ASCL1 acts as a pioneer factor and is required to bind to chromatin initially, allowing recruitment of other neurogenic factors when undergoing transcription factor-mediated reprogramming of fibroblasts to neurons (Wapinski et al., 2013). We next investigated whether deletion of ASCL1 affects binding of PHOX2B, GATA3, transcription factors that are expressed transiently in development to affect the normal developmental cascade of gene expression seen during neurogenesis (Rohrer 2011; van Groningen et al., 2017; Durbin et al., 2018) and/or MYC/MYCN to chromatin. Using western blotting to detect chromatin bound protein in parental and ASCL1 KO lines, deletion of ASCL1 led to a clear reduction in chromatin binding of PHOX2B, GATA3 and MYC/MYCN in both cell lines (Figure 6B). Also, motif analysis of the differentially accessible regions in ASCL1 KO lines (Supplementary Figure S4E) identified possible PHOX2B and GATA3 binding sites, suggesting that endogenous ASCL1 is impacting the chromatin binding of these proteins.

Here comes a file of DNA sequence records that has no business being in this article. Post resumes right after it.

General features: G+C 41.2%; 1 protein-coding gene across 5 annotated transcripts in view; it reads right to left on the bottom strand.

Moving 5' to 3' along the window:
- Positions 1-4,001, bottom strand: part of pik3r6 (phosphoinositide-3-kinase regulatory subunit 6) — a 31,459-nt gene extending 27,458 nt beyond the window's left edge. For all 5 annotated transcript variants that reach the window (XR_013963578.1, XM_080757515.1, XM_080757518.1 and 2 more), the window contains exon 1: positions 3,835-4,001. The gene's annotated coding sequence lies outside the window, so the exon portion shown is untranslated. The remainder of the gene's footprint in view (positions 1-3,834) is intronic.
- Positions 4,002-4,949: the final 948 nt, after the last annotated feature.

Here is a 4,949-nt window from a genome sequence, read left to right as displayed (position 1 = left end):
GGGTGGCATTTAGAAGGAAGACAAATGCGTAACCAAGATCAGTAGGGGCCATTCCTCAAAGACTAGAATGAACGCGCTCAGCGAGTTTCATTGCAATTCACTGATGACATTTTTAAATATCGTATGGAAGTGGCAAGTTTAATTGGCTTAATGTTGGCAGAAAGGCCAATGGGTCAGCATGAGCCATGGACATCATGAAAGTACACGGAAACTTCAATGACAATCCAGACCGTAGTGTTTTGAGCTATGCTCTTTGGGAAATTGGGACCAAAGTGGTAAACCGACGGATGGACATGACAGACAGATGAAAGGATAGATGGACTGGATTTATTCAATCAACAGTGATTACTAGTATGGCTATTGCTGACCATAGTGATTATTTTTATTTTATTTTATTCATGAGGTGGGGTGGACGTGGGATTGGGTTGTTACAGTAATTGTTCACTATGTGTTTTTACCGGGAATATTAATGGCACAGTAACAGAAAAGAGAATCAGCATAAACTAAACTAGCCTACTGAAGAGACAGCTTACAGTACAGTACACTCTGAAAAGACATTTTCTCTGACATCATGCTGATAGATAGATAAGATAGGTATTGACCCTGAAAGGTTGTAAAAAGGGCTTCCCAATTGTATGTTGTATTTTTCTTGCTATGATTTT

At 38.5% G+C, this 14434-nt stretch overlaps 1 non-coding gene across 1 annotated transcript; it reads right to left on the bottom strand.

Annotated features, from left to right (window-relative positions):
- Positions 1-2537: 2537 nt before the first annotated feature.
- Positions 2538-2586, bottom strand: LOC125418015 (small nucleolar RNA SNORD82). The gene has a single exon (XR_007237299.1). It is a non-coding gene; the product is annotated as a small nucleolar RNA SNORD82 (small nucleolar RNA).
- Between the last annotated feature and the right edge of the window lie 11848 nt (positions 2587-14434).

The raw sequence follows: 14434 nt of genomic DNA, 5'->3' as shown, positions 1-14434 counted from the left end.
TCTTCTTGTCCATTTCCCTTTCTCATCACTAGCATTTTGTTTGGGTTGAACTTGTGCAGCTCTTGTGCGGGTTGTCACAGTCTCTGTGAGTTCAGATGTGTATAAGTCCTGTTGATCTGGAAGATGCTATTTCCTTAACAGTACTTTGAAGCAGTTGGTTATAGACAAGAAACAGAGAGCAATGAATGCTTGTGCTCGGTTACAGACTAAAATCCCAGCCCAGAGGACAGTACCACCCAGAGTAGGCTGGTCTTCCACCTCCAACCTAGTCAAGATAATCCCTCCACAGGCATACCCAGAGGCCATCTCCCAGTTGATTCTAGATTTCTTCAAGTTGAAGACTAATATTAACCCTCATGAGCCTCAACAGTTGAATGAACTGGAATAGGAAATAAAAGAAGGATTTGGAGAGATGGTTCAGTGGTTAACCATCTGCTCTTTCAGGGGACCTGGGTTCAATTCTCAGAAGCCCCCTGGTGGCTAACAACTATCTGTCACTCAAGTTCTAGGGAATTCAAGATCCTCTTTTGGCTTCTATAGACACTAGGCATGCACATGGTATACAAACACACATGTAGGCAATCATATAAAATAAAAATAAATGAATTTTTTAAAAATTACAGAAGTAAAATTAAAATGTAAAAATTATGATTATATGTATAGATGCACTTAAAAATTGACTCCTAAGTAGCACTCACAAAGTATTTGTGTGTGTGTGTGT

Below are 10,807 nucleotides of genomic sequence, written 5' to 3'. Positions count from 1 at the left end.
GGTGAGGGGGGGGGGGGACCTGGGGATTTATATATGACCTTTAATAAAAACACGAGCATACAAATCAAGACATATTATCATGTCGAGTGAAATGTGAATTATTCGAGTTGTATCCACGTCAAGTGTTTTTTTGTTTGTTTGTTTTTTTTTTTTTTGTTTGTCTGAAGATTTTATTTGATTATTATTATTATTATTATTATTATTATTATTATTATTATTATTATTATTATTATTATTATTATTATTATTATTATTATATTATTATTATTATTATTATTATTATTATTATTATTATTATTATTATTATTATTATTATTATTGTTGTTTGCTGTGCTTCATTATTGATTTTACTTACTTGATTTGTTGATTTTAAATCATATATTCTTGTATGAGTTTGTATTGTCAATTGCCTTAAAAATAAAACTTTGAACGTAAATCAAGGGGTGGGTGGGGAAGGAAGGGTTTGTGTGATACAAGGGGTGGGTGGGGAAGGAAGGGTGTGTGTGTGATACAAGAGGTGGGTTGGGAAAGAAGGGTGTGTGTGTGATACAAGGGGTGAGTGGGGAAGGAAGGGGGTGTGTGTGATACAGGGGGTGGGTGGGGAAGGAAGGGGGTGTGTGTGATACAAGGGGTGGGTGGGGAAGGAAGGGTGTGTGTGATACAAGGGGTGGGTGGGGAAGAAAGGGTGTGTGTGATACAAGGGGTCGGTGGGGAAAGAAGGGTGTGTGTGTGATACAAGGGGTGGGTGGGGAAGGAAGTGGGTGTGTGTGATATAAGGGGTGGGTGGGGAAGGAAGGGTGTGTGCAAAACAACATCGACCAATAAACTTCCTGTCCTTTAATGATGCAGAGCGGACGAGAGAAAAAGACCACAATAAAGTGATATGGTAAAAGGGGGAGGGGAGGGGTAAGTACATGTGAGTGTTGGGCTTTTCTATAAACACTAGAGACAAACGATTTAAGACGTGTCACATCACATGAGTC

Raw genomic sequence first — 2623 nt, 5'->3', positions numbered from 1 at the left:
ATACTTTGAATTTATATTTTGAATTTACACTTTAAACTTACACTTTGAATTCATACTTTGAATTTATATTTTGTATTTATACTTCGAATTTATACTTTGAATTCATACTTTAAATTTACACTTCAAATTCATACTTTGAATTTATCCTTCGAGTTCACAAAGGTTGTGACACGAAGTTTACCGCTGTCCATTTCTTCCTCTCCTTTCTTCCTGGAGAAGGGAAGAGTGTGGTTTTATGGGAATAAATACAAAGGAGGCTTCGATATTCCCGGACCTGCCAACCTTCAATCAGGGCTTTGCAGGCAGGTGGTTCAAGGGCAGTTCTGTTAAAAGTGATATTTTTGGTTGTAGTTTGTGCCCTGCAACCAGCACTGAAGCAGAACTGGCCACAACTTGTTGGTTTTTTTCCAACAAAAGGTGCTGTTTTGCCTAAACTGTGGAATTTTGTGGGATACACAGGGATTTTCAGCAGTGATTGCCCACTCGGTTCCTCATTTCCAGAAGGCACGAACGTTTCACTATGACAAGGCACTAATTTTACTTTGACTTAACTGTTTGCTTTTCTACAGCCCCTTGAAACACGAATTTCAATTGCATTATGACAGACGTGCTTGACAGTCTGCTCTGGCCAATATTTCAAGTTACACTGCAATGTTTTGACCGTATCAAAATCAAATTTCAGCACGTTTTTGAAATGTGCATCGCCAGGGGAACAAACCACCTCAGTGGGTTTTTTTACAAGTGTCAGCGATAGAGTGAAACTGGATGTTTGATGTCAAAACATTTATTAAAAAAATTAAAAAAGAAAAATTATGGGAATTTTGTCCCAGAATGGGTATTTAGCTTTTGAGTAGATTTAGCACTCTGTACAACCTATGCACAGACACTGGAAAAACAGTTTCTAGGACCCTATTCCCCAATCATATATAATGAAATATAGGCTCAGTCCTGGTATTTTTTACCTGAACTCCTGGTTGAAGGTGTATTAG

Reintroduction of ASCL1 to ASCL1 KO cells restores CRC factor binding to chromatin
In order to confirm that reduced binding of MYC and PHOX2B to chromatin we had observed following ASCL1 knockout could be directly attributed to ASCL1 deletion, we prepared clonal ASCL1 KO cell lines where a doxycycline-inducible allele of ASCL1 had been reintroduced to enable us to re-express ASCL1 in KO cells at a level resembling endogenous expression (Supplementary Figure S6A). Re-expression of ASCL1 resulted in a significant enhancement of MYC binding to chromatin compared to the uninduced ASCL1 KO lines confirming regulation by ASCL1 (Figure 7A). As MYC is a master driver of the oncogenic phenotype in neuroblastoma and acts as an amplifier of the expression of multiple downstream targets that promote proliferation, this is likely to underpin many of the phenotypic changes observed. There is also an increase in PHOX2B binding following ASCL1 re-expression, albeit at a level that does not reach statistical significance (Figure 7A).